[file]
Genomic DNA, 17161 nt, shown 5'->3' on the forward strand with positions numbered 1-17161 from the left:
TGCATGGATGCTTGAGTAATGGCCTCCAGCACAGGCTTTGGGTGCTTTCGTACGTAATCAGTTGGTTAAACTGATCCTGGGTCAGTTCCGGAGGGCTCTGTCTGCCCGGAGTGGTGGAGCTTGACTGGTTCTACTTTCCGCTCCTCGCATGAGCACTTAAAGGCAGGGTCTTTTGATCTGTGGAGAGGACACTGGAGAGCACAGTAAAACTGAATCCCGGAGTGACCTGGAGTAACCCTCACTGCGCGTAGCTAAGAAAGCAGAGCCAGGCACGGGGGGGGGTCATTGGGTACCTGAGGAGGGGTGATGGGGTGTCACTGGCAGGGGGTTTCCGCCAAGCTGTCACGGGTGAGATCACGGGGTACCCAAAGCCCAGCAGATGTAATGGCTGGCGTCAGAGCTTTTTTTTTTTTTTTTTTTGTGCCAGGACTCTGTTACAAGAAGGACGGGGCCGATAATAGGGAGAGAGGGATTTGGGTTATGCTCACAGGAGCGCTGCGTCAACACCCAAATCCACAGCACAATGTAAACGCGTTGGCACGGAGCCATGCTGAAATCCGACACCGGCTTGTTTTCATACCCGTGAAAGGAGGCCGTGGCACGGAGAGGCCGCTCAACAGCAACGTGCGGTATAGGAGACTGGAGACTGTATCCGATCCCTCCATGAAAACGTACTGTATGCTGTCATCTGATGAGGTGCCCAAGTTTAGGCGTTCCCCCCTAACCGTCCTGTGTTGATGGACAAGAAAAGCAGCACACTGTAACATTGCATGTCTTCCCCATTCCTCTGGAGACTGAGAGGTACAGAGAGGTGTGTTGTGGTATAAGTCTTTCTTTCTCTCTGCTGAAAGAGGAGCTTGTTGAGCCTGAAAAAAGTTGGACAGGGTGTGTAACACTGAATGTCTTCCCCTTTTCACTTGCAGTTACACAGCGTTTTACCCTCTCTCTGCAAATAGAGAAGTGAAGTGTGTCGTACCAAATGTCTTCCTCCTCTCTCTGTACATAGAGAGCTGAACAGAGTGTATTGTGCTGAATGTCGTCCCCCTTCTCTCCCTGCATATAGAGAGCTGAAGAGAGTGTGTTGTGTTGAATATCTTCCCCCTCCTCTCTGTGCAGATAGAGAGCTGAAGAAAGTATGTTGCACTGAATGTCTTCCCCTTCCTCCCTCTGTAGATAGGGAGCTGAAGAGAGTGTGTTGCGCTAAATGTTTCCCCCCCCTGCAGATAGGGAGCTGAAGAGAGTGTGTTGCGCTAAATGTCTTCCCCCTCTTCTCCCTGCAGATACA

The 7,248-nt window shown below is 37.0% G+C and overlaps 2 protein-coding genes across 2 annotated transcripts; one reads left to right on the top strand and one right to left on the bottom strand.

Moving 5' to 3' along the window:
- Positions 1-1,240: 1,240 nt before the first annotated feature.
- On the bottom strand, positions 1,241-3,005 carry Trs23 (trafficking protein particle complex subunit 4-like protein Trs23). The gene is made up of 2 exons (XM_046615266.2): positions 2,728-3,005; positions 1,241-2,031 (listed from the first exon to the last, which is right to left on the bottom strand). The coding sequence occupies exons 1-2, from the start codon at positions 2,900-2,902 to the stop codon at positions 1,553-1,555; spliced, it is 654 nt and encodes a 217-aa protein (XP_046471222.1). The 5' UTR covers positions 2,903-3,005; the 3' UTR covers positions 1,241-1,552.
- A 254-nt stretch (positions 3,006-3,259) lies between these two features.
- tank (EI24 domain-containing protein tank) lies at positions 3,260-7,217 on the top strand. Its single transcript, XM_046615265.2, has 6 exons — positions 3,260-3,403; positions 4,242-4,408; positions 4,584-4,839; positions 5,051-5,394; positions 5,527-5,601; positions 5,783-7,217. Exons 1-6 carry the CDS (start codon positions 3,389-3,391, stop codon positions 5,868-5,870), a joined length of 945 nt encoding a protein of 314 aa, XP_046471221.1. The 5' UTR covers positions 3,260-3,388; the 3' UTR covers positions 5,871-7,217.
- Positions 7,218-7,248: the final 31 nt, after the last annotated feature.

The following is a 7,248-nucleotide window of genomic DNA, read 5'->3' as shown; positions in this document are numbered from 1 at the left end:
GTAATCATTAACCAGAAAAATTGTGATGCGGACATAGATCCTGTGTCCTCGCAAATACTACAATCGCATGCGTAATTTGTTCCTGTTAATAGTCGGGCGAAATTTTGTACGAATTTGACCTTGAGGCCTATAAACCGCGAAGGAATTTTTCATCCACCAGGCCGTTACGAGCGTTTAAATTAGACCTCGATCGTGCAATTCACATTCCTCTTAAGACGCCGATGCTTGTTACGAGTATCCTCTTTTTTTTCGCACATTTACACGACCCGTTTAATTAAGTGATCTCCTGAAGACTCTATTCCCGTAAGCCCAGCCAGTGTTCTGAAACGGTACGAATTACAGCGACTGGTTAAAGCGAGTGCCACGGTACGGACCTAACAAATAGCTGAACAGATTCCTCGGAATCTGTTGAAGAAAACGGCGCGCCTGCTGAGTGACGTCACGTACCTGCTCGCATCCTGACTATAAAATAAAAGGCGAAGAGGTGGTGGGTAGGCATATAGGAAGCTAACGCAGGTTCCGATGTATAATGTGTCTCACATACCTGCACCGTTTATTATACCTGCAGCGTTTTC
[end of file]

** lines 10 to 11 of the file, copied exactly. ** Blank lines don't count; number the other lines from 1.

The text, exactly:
The following is a 7,248-nucleotide window of genomic DNA, read 5'->3' as shown; positions in this document are numbered from 1 at the left end:
GTAATCATTAACCAGAAAAATTGTGATGCGGACATAGATCCTGTGTCCTCGCAAATACTACAATCGCATGCGTAATTTGTTCCTGTTAATAGTCGGGCGAAATTTTGTACGAATTTGACCTTGAGGCCTATAAACCGCGAAGGAATTTTTCATCCACCAGGCCGTTACGAGCGTTTAAATTAGACCTCGATCGTGCAATTCACATTCCTCTTAAGACGCCGATGCTTGTTACGAGTATCCTCTTTTTTTTCGCACATTTACACGACCCGTTTAATTAAGTGATCTCCTGAAGACTCTATTCCCGTAAGCCCAGCCAGTGTTCTGAAACGGTACGAATTACAGCGACTGGTTAAAGCGAGTGCCACGGTACGGACCTAACAAATAGCTGAACAGATTCCTCGGAATCTGTTGAAGAAAACGGCGCGCCTGCTGAGTGACGTCACGTACCTGCTCGCATCCTGACTATAAAATAAAAGGCGAAGAGGTGGTGGGTAGGCATATAGGAAGCTAACGCAGGTTCCGATGTATAATGTGTCTCACATACCTGCACCGTTTATTATACCTGCAGCGTTTTC